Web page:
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Only By 2052 Might The US Navy Receive Its Desired N-Attack Submarine Fleet: Report Flags ‘Counter-China Hurdle’

Story Highlights
  • The SSN fleet of the United States reached its peak in 1987 with 98 boats, but as the threat from the Cold War subsided, so did the fleet's size as a whole.
  • The gap has been bridged by extending the lifespan of current Los Angeles class platforms

According to a new analysis by the official Congressional Research Service, the production of new nuclear-powered attack submarines to achieve the United States Navy’s aim of operating a fleet of between 66 and 72 may be finished only by 2052 under the navy’s plan.

The timeline would jeopardise Australia’s intentions to acquire nuclear-powered submarines and impede regional efforts to check China’s rising influence in the Pacific and Indian oceans.

On Wednesday, the report was made public.

Canberra had announced intentions to build twelve conventional submarines of French design last year, but the Australia-United Kingdom-United States cooperation, or AUKUS, had forced it to abandon those plans and proclaim it would instead buy nuclear-powered attack submarines.

SSNs, or nuclear-powered assault submarines, are among the most deadly weapons in modern naval arsenals because to their speed, stealth, and endurance, which are only hindered by the crew’s need for food. India and Russia established a lease arrangement for an SSN in 2019. Six SSNs are also planned to be built.

However, defence minister Richard Marles warned last week that expecting nuclear-powered boats to be available by the end of the decade “would be highly optimistic.” Australia is scheduled to unveil its submarine purchasing plans early next year.

Although the Chinese People’s Liberation Army Navy (PLAN) is now thought to only have a small number of SSNs, the United States government anticipates that number to increase to 13 or more by 2030.

The concerns

At the Bohai Shipyard in Huludao, the PLAN reportedly made an investment in new submarine production halls that will allow it to work on five submarines at once.

Only two shipyards, Huntington-Ingalls Newport News Shipbuilding in Virginia and General Dynamics’ Electric Boat Division in Connecticut, are now able to manufacture nuclear-powered ships for the US Navy. General Dynamics solely makes submarines, but Huntington-Ingalls also makes surface ships with nuclear propulsion.

The industrial base’s ability to handle such a demand without experiencing bottlenecks or other production issues has raised concerns among experts, the CRS reports.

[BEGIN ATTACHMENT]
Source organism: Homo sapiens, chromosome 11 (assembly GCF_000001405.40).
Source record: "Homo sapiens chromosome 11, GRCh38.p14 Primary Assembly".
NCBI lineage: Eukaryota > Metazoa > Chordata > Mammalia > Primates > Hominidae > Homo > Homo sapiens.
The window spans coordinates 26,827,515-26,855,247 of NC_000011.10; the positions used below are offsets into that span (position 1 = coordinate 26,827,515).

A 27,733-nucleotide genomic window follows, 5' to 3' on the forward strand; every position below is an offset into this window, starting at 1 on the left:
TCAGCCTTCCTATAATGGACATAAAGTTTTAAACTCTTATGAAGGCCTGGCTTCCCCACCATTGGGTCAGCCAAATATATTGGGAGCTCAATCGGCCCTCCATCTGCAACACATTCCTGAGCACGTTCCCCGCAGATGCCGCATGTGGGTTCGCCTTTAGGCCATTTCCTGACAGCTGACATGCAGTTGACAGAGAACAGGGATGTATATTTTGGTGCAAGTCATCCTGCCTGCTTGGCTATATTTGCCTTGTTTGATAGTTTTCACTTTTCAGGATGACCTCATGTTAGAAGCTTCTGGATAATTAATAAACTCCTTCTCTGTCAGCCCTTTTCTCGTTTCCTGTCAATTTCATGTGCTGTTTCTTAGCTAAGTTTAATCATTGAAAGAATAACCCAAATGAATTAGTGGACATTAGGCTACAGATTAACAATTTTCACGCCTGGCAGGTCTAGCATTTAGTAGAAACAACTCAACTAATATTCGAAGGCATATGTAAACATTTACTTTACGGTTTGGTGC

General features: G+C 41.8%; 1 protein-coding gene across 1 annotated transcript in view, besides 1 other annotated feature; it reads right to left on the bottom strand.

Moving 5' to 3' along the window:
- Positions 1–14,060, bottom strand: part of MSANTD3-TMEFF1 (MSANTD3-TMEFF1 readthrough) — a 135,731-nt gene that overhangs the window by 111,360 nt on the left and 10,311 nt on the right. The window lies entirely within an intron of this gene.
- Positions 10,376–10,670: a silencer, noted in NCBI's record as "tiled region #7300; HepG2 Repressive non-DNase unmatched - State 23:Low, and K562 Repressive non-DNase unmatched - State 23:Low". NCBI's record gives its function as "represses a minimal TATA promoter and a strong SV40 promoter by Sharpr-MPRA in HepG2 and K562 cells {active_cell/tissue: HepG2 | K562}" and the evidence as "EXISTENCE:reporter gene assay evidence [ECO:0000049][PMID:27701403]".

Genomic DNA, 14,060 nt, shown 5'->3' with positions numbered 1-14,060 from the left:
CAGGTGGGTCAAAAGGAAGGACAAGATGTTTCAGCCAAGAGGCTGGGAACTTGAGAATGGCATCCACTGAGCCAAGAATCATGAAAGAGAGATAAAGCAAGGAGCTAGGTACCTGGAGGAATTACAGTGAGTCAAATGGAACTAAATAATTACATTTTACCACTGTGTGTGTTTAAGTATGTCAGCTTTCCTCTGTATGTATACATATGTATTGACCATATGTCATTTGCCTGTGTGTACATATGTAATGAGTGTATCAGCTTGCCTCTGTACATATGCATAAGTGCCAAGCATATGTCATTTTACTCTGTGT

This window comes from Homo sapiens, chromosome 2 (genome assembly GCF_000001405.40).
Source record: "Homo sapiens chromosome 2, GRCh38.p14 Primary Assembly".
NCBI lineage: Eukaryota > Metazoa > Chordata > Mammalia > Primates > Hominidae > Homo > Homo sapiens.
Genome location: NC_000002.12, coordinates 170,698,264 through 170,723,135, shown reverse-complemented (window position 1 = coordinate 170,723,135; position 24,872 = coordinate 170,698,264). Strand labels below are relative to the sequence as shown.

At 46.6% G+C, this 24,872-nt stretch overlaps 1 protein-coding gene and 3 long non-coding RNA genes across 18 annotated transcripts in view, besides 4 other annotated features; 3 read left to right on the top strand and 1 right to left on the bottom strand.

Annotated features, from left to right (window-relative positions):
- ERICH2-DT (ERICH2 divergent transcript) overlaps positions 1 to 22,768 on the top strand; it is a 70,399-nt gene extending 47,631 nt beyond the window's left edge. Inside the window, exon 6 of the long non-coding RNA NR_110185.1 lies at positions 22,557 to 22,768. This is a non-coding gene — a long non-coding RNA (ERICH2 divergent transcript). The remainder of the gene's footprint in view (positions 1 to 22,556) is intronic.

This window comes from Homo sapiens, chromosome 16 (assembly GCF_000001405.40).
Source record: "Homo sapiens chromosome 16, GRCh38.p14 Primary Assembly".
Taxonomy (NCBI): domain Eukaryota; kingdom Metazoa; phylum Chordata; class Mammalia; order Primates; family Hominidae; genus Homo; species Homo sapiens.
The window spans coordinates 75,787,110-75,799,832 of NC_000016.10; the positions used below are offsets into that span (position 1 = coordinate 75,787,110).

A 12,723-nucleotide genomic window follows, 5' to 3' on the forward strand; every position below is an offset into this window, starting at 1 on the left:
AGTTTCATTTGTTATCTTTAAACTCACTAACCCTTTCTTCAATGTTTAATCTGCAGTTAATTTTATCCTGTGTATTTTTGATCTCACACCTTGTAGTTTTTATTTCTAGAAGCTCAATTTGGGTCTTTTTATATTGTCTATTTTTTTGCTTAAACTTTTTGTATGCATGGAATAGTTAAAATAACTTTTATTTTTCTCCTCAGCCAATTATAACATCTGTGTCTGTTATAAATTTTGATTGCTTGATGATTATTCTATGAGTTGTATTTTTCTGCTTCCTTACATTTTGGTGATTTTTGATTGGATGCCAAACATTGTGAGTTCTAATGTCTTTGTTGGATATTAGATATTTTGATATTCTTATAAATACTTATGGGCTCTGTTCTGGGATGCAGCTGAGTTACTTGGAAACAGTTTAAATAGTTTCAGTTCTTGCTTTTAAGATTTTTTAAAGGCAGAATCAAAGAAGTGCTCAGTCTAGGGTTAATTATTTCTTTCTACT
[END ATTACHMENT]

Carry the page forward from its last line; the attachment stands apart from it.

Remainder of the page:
The Barrow shipyard in the United Kingdom is already above capacity due to production demands for the Astute-class SSN, which will replace the ageing Trafalgar class.

According to analysts, increasing production will require investment in both production facilities and hard-to-find engineers and technological specialists.

Former Australian naval leaders have been advising the nation that in order to keep up with the PLAN’s expanding fleet, the nation may need to purchase new conventional submarines.

Before nuclear-powered alternatives became available, the commanders in an open letter questioned whether the current fleet of Collins-class boats “still be safe to operate, let alone if they should be employed in a conflict.”

According to the Congressional Research Service report, the United States’ thirty-year shipbuilding plan plans for a nuclear attack submarine force to achieve a minimum of 46 boats by 2028, increase to 50 boats by 2032, and level out at 60 to 69 SSNs by 2052. The SSN expansion strategy fits into a bigger promise to construct a fleet of 364 ships, 150 of which will be unmanned platforms.

The PLAN, which now has over 355 ships, is the greatest navy in the world thanks to significant investments made by China. The United States Navy issued a warning earlier this week over the “erosion of credible military deterrence, notably due to China’s fast expanding military capabilities.”

The SSN fleet of the United States reached its peak in 1987 with 98 boats, but as the threat from the Cold War subsided, so did the fleet’s size as a whole. There are now three different classes of SSNs in the US Navy’s fleet: 3 Seawolf class, 19 Virginia class, and 28 of the Los Angeles class. It also possesses four other bigger general-purpose nuclear submarines of the Ohio class that can perform comparable tasks.

The gap has been bridged by extending the lifespan of current Los Angeles class platforms, despite concerns that the United States SSN fleet will decline to just 42 boats by 2027–2028.

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